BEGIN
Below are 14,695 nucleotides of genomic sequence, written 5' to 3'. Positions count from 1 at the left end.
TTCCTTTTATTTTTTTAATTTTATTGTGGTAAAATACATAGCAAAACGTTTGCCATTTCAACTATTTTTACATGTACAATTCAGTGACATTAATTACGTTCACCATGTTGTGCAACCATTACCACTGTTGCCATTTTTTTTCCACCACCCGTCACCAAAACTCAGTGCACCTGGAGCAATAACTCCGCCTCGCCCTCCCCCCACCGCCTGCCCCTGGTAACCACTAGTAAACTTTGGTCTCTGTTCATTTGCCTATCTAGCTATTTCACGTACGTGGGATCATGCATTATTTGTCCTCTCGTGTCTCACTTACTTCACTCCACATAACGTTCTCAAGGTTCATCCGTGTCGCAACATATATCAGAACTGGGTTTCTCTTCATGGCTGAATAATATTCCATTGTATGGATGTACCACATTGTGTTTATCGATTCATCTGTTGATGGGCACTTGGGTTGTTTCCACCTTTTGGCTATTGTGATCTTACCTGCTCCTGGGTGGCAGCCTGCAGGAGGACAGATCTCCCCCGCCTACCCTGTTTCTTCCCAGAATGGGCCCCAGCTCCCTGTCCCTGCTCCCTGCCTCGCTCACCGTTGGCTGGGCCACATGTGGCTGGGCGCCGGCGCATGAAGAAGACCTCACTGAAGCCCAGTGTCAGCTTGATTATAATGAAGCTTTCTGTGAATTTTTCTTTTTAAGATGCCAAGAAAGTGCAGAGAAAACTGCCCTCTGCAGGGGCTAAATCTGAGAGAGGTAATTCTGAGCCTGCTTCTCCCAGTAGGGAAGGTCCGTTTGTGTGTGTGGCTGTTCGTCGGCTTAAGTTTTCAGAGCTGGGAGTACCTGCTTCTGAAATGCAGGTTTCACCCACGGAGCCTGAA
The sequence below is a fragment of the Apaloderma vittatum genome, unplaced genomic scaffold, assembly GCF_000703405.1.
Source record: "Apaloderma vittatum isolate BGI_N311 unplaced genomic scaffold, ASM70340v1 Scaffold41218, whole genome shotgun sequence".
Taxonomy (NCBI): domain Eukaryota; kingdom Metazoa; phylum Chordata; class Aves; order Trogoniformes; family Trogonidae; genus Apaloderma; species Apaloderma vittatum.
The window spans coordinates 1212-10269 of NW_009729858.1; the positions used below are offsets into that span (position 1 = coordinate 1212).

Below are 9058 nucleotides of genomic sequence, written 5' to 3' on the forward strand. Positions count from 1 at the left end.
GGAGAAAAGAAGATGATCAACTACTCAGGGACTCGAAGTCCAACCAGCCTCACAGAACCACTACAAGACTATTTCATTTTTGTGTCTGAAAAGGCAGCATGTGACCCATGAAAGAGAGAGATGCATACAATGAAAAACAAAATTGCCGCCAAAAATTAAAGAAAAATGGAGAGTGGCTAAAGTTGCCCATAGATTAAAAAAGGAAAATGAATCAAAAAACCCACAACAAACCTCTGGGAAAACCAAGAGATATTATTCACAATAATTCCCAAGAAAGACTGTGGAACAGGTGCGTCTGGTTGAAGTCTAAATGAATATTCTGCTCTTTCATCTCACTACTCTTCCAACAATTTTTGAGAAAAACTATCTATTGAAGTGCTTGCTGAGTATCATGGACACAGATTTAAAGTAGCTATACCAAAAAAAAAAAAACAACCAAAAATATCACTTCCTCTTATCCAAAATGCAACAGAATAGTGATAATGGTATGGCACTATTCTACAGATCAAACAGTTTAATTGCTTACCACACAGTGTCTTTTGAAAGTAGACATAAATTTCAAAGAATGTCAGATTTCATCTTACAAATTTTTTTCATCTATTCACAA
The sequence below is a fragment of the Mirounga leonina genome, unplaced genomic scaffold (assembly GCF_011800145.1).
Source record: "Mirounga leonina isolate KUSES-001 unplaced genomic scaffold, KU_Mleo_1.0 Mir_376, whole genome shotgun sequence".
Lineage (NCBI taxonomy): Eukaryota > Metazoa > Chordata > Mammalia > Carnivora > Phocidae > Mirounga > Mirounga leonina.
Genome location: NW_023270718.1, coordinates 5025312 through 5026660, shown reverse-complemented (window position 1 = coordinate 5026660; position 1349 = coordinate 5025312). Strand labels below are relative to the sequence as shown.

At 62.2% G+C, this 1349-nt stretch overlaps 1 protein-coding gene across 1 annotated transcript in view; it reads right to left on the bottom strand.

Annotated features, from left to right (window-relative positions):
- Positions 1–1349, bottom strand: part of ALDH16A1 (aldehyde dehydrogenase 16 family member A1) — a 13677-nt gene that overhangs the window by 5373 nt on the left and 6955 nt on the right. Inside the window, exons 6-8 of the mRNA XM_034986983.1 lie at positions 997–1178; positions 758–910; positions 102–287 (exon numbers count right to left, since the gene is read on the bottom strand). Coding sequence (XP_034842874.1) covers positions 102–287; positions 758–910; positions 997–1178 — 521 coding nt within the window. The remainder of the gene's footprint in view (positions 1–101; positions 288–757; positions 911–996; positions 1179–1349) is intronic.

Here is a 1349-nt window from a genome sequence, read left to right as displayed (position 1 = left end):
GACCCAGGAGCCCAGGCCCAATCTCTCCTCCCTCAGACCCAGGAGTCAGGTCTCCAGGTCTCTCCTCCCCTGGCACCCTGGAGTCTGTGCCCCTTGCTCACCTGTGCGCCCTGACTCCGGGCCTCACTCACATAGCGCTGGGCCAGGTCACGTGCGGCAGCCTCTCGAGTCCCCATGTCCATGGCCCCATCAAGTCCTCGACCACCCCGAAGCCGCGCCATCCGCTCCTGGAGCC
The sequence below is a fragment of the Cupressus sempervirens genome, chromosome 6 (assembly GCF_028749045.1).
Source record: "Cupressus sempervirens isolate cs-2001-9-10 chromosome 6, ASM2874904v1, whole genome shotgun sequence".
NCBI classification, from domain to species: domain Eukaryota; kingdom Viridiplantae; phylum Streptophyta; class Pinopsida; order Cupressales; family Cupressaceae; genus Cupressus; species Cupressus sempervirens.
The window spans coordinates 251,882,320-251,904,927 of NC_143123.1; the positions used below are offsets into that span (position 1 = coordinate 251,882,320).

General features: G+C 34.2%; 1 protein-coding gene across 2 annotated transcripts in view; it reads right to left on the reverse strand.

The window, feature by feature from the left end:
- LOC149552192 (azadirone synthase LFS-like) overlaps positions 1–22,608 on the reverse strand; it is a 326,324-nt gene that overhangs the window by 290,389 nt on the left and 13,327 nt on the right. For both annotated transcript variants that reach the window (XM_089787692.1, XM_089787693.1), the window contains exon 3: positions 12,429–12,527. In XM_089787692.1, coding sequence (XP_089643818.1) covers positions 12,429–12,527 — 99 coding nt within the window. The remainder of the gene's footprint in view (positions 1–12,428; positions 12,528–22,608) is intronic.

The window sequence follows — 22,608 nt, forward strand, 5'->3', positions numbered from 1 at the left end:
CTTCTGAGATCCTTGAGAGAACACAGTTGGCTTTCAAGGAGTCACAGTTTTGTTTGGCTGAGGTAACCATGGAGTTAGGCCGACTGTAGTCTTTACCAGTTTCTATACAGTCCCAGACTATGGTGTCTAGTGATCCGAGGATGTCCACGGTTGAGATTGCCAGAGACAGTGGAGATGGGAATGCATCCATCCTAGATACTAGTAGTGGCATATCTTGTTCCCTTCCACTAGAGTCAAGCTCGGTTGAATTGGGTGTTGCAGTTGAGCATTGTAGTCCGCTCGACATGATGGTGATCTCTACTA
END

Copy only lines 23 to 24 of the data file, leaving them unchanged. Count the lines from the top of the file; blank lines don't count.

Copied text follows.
The window, feature by feature from the left end:
- LOC149552192 (azadirone synthase LFS-like) overlaps positions 1–22,608 on the reverse strand; it is a 326,324-nt gene that overhangs the window by 290,389 nt on the left and 13,327 nt on the right. For both annotated transcript variants that reach the window (XM_089787692.1, XM_089787693.1), the window contains exon 3: positions 12,429–12,527. In XM_089787692.1, coding sequence (XP_089643818.1) covers positions 12,429–12,527 — 99 coding nt within the window. The remainder of the gene's footprint in view (positions 1–12,428; positions 12,528–22,608) is intronic.